Review of the Canon EOS 70D camera body

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With temperatures around freezing point, blue skies and frost on the ground, I got down to the Rhine Delta in Austria just as the sun was rising this morning.

A perfect opportunity to try out my new camera body.

 

Eurasian taken at a distance of approx. 20 meter
on the Rhine Delta – taken at a distance of approx. 80 meter

All of the above shots were taken hand-held using a f/5.6L lens.

This lens is ideal for trekking – light weight and no need to mount on a tripod.

The technical specification of the EOS 70D shows several clear advantages:

Advantage

EOS 70D

EOS 50D

Has a touch screen

Yes

No

Has a flip-out screen

Yes No

Higher true resolution

20MP

15.1MP

Less shutter lag

75ms

131ms

Shoots slightly faster

7fps

6.3fps

Better boost ISO

25,600 ISO

12,800 ISO

Slightly lighter

755g

822g

Shoots movies

1080p @ 30fps

None

More focus points

19

9

I had the impression that the 70D locked on to moving targets faster and more reliably with auto focus in servo mode – this is for me a key requirement when shooting birds in flight.

The flip-out, touch screen is a definite improvement – easy to enlarge image previews without having to press different buttons.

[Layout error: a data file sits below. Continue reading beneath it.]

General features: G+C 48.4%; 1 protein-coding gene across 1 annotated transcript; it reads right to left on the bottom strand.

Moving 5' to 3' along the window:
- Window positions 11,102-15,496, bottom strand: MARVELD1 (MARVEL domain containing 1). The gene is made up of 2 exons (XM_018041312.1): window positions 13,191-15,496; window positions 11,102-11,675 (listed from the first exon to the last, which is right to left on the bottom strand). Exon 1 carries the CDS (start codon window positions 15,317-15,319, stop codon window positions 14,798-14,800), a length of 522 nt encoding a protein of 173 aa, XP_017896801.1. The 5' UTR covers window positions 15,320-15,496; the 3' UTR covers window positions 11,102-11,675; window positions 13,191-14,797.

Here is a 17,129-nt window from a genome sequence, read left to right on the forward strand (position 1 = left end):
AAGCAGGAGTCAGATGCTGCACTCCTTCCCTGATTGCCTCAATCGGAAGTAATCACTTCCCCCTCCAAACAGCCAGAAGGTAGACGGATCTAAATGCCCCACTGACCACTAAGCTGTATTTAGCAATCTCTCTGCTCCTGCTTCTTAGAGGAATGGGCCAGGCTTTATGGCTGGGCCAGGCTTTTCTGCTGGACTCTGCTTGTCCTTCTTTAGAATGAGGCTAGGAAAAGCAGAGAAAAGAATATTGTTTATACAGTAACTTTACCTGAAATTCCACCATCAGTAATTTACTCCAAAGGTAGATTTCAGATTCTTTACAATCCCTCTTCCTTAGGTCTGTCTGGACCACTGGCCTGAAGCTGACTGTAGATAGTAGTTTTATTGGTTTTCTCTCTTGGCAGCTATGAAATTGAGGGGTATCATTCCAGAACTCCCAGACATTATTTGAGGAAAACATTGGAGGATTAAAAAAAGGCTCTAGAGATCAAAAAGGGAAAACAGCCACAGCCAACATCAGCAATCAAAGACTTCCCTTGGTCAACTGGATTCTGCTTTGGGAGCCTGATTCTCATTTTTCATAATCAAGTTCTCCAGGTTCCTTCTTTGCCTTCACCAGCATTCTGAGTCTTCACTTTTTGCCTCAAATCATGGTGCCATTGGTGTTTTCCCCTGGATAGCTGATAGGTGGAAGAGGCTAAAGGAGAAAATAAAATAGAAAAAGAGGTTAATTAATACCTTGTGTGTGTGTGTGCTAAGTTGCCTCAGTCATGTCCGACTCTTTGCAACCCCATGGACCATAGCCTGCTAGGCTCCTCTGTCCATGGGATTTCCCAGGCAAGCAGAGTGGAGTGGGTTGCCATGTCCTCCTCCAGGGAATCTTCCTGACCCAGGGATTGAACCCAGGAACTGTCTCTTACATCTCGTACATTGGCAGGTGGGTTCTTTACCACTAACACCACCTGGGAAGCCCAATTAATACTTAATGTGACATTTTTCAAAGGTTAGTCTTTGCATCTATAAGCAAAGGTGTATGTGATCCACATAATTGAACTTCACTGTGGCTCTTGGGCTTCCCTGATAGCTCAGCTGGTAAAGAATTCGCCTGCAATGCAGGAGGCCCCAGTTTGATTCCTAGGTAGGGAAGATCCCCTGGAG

In conclusion I don’t regret this trade-up one bit and look forward to capturing some great images in the months ahead.

 

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Ken Billington

Ken Billington

Ken, a scientist by training held various management positions in the chemical and pharmaceutical industries during his professional career, enabling him to travel extensively throughout Europe, the Americas, North Africa, Asia and Japan. Ken has always been a keen photographer and bought his first telephoto lens 10 years ago. This was the beginning of his interest in bird photography. Since then he has also become an active supporter of birding and wildlife conservation.

Ken Billington

Ken Billington

Ken, a scientist by training held various management positions in the chemical and pharmaceutical industries during his professional career, enabling him to travel extensively throughout Europe, the Americas, North Africa, Asia and Japan. Ken has always been a keen photographer and bought his first telephoto lens 10 years ago. This was the beginning of his interest in bird photography. Since then he has also become an active supporter of birding and wildlife conservation.

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David Elliott

thanks for your review

Wai Ling  Liu

beautiful thanks